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I've just acquired recently a brand new Dell Precision Tower 5810 with preinstalled Win7 pro. It has 2 disks 4TB each. I tried to install Ubuntu 14.04 as the primary OS wiping everything from the disks but when the installation is over and I try to boot from the Ubuntu entry under UEFI mode in bios the only thing that I get is a black screen with the following options

  1. Press F1 to reboot
  2. Press F2 to reboot in to settings
  3. Enter or change bios settings

Steps I follow during the installation process of Ubuntu 14.04 on my machine

  1. Boot mode UEFI secure boot OFF
  2. Boot from usb drive and install normally
  3. At the partitioning step I choose the first option to delete everything and install Ubuntu as primary OS on drive /dev/sda
  4. After installation I end up with 3 partitions on /dev/sda
    • 512MB efi
    • 16GiB /swap
    • remaining free space as /ext4 / (root)

After installation when I reboot it gives me a black screen with the message options I described above.

Has anyone faced the same problems? I would never expect to be it so damn hard to simply install an OS in a brand new machine.

2 Answers 2

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I had this same issue with a Dell 5810. Turns out it was related to installing Ubuntu in UEFI mode. I was able to fix it by following the excellent advice from Ubuntu here and here. To summarize the advice from those two links, I did the below after I encountered the screen the OP mentions.

  1. Reboot the PC using the Ubuntu install disk and selecting the "Try Ubuntu" option.
  2. Once the live cd has loaded to the desktop installed and launched the Boot Repair tool in a terminal by doing:

    sudo add-apt-repository ppa:yannubuntu/boot-repair    
    sudo apt-get update
    sudo apt-get install -y boot-repair && boot-repair
    
  3. Select the "Recommended Repair" option.

  4. Rebooted.

There's probably a more elegant way of doing the install. However, this was pretty easy so I didn't investigate it further.

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Try this to gather more information:

  1. Download the USB flash drive or CD-R image for my rEFInd boot manager.
  2. Create the relevant medium.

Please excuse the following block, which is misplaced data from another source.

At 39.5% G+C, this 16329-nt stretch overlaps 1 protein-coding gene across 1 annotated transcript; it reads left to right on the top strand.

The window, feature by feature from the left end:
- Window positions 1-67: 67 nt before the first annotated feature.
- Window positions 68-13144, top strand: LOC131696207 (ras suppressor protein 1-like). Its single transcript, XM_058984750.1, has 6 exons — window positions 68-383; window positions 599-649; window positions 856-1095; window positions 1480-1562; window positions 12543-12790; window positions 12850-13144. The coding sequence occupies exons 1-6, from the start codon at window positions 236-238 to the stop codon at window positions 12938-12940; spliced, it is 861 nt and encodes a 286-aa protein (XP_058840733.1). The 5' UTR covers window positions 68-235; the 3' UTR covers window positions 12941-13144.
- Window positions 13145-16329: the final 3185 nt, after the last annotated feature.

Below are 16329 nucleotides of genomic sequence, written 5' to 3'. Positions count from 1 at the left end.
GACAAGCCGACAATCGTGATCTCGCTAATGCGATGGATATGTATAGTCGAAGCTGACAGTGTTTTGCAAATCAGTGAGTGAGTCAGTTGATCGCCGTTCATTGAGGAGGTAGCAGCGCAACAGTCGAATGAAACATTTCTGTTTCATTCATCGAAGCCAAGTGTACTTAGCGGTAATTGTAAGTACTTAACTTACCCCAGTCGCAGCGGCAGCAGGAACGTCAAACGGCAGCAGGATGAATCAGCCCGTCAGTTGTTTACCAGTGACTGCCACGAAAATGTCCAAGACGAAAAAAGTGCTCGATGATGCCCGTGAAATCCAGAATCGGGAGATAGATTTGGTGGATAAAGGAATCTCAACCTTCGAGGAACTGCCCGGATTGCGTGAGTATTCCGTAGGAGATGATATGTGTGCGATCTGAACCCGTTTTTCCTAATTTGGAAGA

3. Boot with it. With any luck, you should see the rEFInd menu pop up, which should show an option to boot Ubuntu.
  4. Boot Ubuntu.
  5. In Ubuntu, open a Terminal window and type sudo efibootmgr -v.

The efibootmgr output will show your boot entries. Here's what it shows on the computer I'm using now:

$ sudo efibootmgr -v
BootCurrent: 0000
Timeout: 1 seconds
BootOrder: 0000
Boot0000* rEFInd (direct)   HD(2,c00,114000,6e49fcaf-d054-47c9-ba69-a668c5ee8192)File(\EFI\refind\refind_x64.efi)
Boot0004* UEFI: Built-in EFI Shell  Vendor(5023b95c-db26-429b-a648-bd47664c8012,)..BO

In your case, you should see at least one ubuntu entry that points to either \EFI\ubuntu\grubx64.efi or \EFI\ubuntu\shimx64.efi. There may well be other entries, like the UEFI: Built-in EFI Shell entry in this example. Furthermore, the ubuntu entry's number should appear on the BootOrder line as the first value. (My output doesn't show precisely what I've described because I'm using rEFInd, not GRUB, as my default boot program, and I don't even have GRUB registered on this system. The Ubuntu Shim/GRUB entry would be similar to my rEFInd entry, though.)

If you do not see such an entry, you can try creating a new entry with efibootmgr:

sudo efibootmgr -c -d /dev/sda -p 1 -l \\EFI\\ubuntu\\shimx64.efi -L "ubuntu"

Adjust the disk (-d /dev/sda), partition (-p 1), and the exact path to the file for what your system uses. There are also ways to do this using other tools; see this page for more information.

If you already see such an entry but it's not working, or if the entry you create disappears whenever you reboot, then chances are your firmware is broken. Workarounds are possible in such cases, such as installing the boot loader as EFI/BOOT/bootx64.efi. In some cases, using bcfg from an EFI shell works even when efibootmgr in Linux doesn't work, so it may be worth trying that approach.

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  • I know that comments of this type are not allowed in the askubuntu community but nevertheless I would like to acknowledge Rod Smith for his suggestion since it is an alternative viable solution.
    – Kirk Walla
    Commented Mar 19, 2015 at 14:51

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